Two interventions focused only on girls, and both had positive results [23, 24]. A study exploring food preferences by gender and age found some differences: boys preferred more meat and fish, and girls preferred more vegetables and sweets [39]. Besides, girls tend to be more concerned than boys about weight loss, engaging in dieting, and present more guilt over eating too much [40]. These findings suggest that gender preferences should be considered when developing nutritional interventions. When the topic is specifically tailored to the study population in terms of stages of change, gender and other characteristics, the intervention tends to become more effective [34, 41].

Guerra et al. found that interventions with longer durations have more positive results [42]. According to the TTM, at least six months are required to maintain a behavior. Few studies continued six months or more [17, 25, 28, 29, 31], so the time period is a positive aspect of their design [42]. On the other hand, there were only two follow up assessments in most of the studies, which is a weakness [19, 21,22,23,24,25, 28, 30]. Moreover, it seems the interventions using TTM focusing at a single dietary intake component, such as consumption of fruit and vegetable or fat intake, showed better results, which has already been concluded in a previous systematic review [11] and is expected to occur, considering the model was initially created to alter a single health behavior (Tobacco use) [7].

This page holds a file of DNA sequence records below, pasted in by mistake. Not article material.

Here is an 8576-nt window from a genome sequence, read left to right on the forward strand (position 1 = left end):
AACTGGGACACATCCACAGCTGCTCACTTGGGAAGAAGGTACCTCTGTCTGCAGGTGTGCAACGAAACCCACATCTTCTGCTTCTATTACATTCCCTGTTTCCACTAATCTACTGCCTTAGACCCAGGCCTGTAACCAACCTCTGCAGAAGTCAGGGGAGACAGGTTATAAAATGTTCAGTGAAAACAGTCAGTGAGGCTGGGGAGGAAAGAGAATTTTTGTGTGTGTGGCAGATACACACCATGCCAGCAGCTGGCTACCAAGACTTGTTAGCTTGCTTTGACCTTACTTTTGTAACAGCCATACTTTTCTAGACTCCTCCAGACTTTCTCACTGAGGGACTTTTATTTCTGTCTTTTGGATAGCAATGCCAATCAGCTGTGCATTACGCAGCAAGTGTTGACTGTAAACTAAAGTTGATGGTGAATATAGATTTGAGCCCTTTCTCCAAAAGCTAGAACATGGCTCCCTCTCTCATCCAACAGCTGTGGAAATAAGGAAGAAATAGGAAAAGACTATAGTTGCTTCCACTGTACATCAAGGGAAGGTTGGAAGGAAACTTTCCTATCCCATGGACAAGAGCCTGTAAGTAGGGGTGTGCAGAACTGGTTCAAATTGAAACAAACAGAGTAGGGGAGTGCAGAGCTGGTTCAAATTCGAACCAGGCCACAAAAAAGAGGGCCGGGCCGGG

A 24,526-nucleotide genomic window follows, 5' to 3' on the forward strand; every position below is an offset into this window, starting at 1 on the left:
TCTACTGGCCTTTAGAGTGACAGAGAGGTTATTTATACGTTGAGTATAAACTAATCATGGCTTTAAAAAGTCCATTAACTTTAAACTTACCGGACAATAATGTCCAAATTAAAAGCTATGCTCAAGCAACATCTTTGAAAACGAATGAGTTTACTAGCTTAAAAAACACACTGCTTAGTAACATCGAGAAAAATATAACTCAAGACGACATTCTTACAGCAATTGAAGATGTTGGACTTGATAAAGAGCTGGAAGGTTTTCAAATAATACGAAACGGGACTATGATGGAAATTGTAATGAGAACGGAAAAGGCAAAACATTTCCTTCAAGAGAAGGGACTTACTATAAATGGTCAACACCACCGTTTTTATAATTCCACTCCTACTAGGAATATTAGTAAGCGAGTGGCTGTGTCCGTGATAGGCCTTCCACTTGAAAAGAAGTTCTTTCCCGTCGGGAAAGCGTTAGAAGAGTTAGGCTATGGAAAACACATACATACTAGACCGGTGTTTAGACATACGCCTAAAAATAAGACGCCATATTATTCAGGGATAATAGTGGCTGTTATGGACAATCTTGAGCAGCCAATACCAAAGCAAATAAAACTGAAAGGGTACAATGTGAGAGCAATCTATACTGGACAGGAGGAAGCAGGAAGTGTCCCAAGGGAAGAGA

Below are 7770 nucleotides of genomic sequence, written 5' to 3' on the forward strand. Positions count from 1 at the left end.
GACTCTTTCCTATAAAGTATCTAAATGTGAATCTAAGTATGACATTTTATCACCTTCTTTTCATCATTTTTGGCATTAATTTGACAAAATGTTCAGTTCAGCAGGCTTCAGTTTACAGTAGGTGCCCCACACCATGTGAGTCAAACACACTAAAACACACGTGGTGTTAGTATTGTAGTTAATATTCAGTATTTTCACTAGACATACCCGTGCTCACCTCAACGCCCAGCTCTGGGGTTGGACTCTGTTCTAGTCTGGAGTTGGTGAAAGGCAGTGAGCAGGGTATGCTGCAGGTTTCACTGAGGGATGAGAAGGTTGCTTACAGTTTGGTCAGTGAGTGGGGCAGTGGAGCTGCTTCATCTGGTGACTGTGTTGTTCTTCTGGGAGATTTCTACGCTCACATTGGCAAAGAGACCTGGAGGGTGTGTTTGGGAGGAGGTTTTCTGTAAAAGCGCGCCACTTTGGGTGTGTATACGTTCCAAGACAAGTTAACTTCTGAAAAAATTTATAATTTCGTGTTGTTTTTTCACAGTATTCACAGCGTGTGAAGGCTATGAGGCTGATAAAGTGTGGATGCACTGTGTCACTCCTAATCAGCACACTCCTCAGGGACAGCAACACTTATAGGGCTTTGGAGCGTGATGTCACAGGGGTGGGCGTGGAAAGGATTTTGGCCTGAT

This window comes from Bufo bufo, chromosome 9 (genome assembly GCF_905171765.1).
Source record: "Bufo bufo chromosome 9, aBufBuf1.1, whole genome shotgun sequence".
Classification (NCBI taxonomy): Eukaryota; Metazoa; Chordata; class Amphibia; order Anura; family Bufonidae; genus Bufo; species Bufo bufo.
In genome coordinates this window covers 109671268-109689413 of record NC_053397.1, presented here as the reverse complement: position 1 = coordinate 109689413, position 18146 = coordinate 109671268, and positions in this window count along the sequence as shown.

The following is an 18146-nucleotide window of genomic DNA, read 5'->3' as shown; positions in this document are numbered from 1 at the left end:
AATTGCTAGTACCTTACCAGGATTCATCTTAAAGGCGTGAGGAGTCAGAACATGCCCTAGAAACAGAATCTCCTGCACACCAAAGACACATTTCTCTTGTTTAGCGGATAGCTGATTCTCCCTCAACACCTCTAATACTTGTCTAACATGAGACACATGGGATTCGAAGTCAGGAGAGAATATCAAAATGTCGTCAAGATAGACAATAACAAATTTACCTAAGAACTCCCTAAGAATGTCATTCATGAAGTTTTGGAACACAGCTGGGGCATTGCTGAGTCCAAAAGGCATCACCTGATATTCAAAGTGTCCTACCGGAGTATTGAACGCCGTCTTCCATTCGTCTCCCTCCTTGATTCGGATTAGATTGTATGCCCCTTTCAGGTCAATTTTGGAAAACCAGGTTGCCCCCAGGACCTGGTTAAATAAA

Some of the studies used a combination of the TTM and other behavioral change theories. To provide a more detailed explanation of health behavior and to reduce complexity, researchers have been trying to integrate diverse theories [43]. Combining theories is useful when their constructs are complementary, since their strengths can be kept and their weaknesses removed, thus a broader range of factors can be explored [44]. For instance, social cognitive theory analyzes the social effects on behavior in a more representative way than TTM, so if these models are combined, gaps are filled in the latter. In a recent meta-analysis, Gourlan et al. found that physical activity interventions based on a single theory presented better outcomes than interventions based on a combination of theories [45]. However, it is unclear whether this conclusion is also valid for nutritional interventions.

This review reinforced the flexibility of the model, since it was applied in different contexts and in a variety of ways: the interventions occurred at schools, dietetic clinics, youth service agencies and online, and the strategies included printed materials, nutritional counseling, group meetings, classroom lessons and digital technology. Many studies used information and communication technologies in their interventions, including strategies involving websites, videos, and CD-ROMs. This is a positive point because these media are highly acceptable among adolescents. Moreover, using digital media facilitates stage-based tailored interventions [11].